Chnum, who "created the animals by the breath of his mouth, and breathed forth the flowers of the field. . ." As the Apis Bull he is also "the living breath" of Ptah the Creator; [E. Chassinat, in Receuil de Travaux, 38 (1938), pp. 44f.] he is Horus of Edfu "who puts breath into the nose of the dead"; [W. Wreszinski, in AZ 45: 111, cf. 112, 115-7, 122.] he is Re who announces to them in the Underworld, "I bring light to the darkness. . . who sees me shall breathe, let him breathe who exalts my appearance!" [A. Piankoff, "Le Livre de Quererts," Bull. Inst. Francais d'Archaeol. Or. (BIFAO), 43 (1945), pp. 10, 19.] To which they reply, "We breathe when we see him, the King N breathes when he sees him. . . we breathe, rejoicing in Sheol (Quererts)." [Ibid., 42 (1944), pp. 33-34.] Because as Osiris he was brought back to life "as he smells the air of Isis," who as she fans him with her wings says, "I put wind into his nose, [Hopfner, Plutarch �ber Isis und Osiris, I Teil, pp. 81-85.] he is able to restore others to life: ". . . your throats breathe when you hear the words of Osiris." [Piankoff, "Le Livre de Quererts," pp. 7ff, Tab. i.] For he himself is the great breather: "Osiris breathes, Osiris breathes, in truth Osiris breathes, his members have truly been rejuvenated"; then he "breathes out the air that is in his throat into the noses of men. How divine is that from which mankind live! It is all united in thy nostrils, the tree and its foliage, the rushes. . . the grain, barley, fruit trees, etc. Thou art the father and mother of humanity, who live by thy breath." [Hopfner, Plutarch �ber Isis und Osiris, I, 151.] The Book of Breathings is not to be dismissed, as it has been, as a mere talisman against stinking corpses; it is a sermon on breathing in every Egyptian sense of the word.

The Berlin Dictionary (usually called simply the W"rter-buch--Wb) IV, 171ff, gives a wealth of meanings for the word snsn, all of which fall under two related categories. First there is the idea of air and breath, No. 2 (in the WB list) being to smell, breathe; (3) to exude an odor; (4) to inhale air or the breath of life; (5) "der Odem," the breath of life itself; (16) the stench of a corpse. In charge of this department is the god-des Mert, identified with Maat, who enjoys considerable prominence in our Book of Breathings. Supervising the functions of aesophagus and windpipe, she supplies both nourishment and breath of life (one actually eats and breathes her), and in that capacity enjoys a relationship of peculiar intimacy with every individual, even as she hangs on the kingly and priestly breast as a pectoral that both embraces and is embraced by the royal person. [J. Bergman, Ich bin Isis, pp. 186, 190, treats this familiar theme.] In this sense "The son of Atum-Re says, He hath begotten me by his nose: I came forth from his nostrils. Place me upon his breast, that he might embrace me with his sister Maat." [A. De Buck, The Egyptian Coffin Texts (Univ. of Chicago, 1938), II, 34-35, Spell 80.] Snsn is the air that infuses and pervades: "Thy nostrils inhale (snsn) the air, thy nose breathes (snsn) the north wind, thy throat gulps in air, thou incorporatest life into thy body." [From the Book of Passing through Eternity, W. Wreszinski, AZ 45: 115.] Isis and Nephthys prevent decay and evil odor by fanning with their wings, but that is also the favorable wind which enables the dead to progress on his journey in the hereafter. [Bergman, lch bin Isis, pp. 198-205.]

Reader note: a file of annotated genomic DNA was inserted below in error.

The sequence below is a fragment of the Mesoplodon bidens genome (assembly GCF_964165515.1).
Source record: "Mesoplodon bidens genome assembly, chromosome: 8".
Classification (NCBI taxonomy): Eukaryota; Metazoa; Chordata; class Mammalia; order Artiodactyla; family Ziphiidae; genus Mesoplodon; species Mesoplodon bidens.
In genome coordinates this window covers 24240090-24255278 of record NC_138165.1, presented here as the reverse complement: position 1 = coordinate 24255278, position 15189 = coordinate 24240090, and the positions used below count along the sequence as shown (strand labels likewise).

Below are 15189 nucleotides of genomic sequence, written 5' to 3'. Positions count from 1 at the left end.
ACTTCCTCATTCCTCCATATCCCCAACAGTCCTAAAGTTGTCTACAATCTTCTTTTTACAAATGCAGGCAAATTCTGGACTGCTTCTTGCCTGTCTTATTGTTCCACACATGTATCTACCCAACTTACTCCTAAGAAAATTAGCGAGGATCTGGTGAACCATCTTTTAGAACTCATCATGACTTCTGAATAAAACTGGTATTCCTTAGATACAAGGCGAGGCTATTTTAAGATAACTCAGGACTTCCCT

But breathing is only half the story. It is significant that the clear statement of the purpose of the "Sensen" Papyrus as given in its introductory lines makes no mention whatever of breathing! This bids us consider the broader and more venerable ritual background of the word. The rites set forth in the Shabako document, the earliest coronation drama and perhaps the oldest of all Egyptian ritual texts, culminate when the new king "unites himself with the royal court and mingles (snsn) with the gods of Ta-tenen." [K. Sethe, Das Denkmal Memphitischer Theologie der Schabakostein des Br. Mus., (Leipzig, 1929), p. 73, line 64.] The expression for "mingle with," snsn r, Sethe finds also in the Pyramid Texts, and means, according to him, "sich zu jemand gesellen." He duly notes that "the writing is commonly used in later times for snsn, 'inhale,' being mistakenly regarded as a reduplication of sn, 'to kiss.' " Another document going back to the earliest times uses the same word in the same way, telling how "Maat came down from heaven in their times and united herself to those who dwell upon the earth"; (another version): "Maat came down to earth in their time and mingled with (snsn hn') the gods," (and another): "Maat came from heaven to earth and mingled (snsn.n.s) with all the gods." [E. Otto, "Das 'Goldene Zeitalter,' "in Religions en Egypte, etc. (above, n. 17), p. 103.] The word "mingled" (both as snsn.s and snsn.n.s) Otto renders as "sie verbr�derte sich mit. . . "and indeed in the last sentence the word is written simply with the picture of two men shaking hands.